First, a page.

Monday, June 17, 2013

A rant on design patterns

There are few things a java programmer is expected to demonstrate after a few years of working in trenches and design patterns is cardinal to it. It is not sufficient to implement a design pattern where it is begging to be implemented, to lessen the sagging code logic and improve readability, extensibility or both but also to insert it into every nook, corner and alley of code where it might or might not serve a purpose.
I recently did a code submission for a multinational company and was rejected due to this precise reason - my code was not extensible, they said.

However, what was bitterly amusing for me was the fact that I was shipped with a document that said KISS should be followed and emphasis would be over test driven development. The main point in this frustrating experience is how can one keep it simple and stupid... or minimized without using design patterns. Either I do not have an understanding of the DPs and there is any pattern that can be used to further minimize the code, something that I did in the first place. Merely creating methods and class hierarchy to conform to a pattern(when the implementation is merely 10 lines of code) in every case seems to be an overkill, even if the code is meant to be extensible.

I think as programmer, to create a solution, there are arguably ten ways of performing a task, each with its own advantage and caveat and what is important for a programmer who is reviewing it (for recruitment or as an exercise, while merging open source changes or even for a team member) has to get this basic fundamental correct.

Thursday, June 6, 2013

MapReduce2.0: Next Generation Mapreduce using YARN

There has been a lot of long overdue changes in apache hadoop, the most popular framework to perform mapreduce over big data.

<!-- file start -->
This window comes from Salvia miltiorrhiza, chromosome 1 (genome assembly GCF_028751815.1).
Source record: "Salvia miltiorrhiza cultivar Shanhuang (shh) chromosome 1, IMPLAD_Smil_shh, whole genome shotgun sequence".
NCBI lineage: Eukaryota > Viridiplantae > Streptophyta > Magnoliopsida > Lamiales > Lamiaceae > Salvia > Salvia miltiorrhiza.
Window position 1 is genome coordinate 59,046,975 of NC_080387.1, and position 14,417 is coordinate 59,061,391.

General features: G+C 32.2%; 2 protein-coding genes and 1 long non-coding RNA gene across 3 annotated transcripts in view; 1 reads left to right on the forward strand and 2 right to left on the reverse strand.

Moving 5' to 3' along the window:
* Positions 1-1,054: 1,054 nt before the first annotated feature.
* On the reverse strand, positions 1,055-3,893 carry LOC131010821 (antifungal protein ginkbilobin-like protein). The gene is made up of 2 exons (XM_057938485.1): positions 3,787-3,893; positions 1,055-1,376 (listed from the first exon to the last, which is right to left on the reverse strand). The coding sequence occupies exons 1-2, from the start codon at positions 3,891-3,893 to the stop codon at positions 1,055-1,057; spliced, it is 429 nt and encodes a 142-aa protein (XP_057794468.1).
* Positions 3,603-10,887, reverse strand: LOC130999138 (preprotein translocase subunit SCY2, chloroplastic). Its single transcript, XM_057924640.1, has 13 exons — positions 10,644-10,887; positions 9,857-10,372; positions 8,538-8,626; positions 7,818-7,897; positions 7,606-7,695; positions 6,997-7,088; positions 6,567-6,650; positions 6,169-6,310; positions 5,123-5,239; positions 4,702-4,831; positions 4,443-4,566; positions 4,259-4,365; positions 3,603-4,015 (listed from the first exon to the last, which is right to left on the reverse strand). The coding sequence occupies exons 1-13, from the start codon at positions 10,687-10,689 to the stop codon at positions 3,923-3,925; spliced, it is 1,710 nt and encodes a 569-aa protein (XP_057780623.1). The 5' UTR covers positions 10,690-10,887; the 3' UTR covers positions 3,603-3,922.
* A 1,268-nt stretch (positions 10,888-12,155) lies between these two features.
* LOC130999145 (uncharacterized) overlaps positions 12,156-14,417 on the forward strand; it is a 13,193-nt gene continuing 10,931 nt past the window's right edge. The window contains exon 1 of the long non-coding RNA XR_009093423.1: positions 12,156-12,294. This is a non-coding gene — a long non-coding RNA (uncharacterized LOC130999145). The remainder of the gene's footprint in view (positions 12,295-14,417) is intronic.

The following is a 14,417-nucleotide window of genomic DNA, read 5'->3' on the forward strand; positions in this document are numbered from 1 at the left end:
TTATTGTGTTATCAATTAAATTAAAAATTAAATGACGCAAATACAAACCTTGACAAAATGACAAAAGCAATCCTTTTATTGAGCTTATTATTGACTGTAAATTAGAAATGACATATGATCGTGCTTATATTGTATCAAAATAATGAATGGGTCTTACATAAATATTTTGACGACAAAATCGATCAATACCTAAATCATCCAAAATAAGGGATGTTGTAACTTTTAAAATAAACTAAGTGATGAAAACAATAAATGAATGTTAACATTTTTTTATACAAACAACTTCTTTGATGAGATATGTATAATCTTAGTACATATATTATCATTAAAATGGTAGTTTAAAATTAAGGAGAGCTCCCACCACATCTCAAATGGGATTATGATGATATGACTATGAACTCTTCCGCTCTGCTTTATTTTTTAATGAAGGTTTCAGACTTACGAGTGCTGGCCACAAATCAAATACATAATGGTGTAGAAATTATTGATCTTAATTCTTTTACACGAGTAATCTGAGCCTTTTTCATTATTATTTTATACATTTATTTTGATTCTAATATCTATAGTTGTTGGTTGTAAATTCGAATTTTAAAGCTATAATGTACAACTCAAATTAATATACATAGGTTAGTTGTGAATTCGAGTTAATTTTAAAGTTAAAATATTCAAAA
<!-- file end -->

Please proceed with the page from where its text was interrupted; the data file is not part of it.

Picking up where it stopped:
As the users of hadoop may recall, one of the vulnerability in mapreduce was the presence of a single node that performed work of job tracker which performed the tasks of job scheduling as well as management and handling errors in map and reduce operations done by these jobs. Until now, there had been workarounds that addressed the failure of this job management node but the separation of work in the jobtracker was not addressed. In particular, several aspects regarding scalability, cluster utilization, change/upgradation, supporting workloads other than MapReduce itself.

YARN(Yet-Another-Resource-Negotiator) separates this problem by splitting up resource management and job scheduler into different daemons that are then applicable on applications - either as a single job or a graph of interrelated jobs. Resource management is done by a global ResourceManager(RM) that resembles the old job tracker, but exists independently of the job or its application. To perform the jobs for each application, ApplicationMaster(AM) is used which acts as an intermediary between the RM and the nodes, which are in turn manipulated through NodeManager(NM) and it relays the node health and resource requirements to the RM as needed.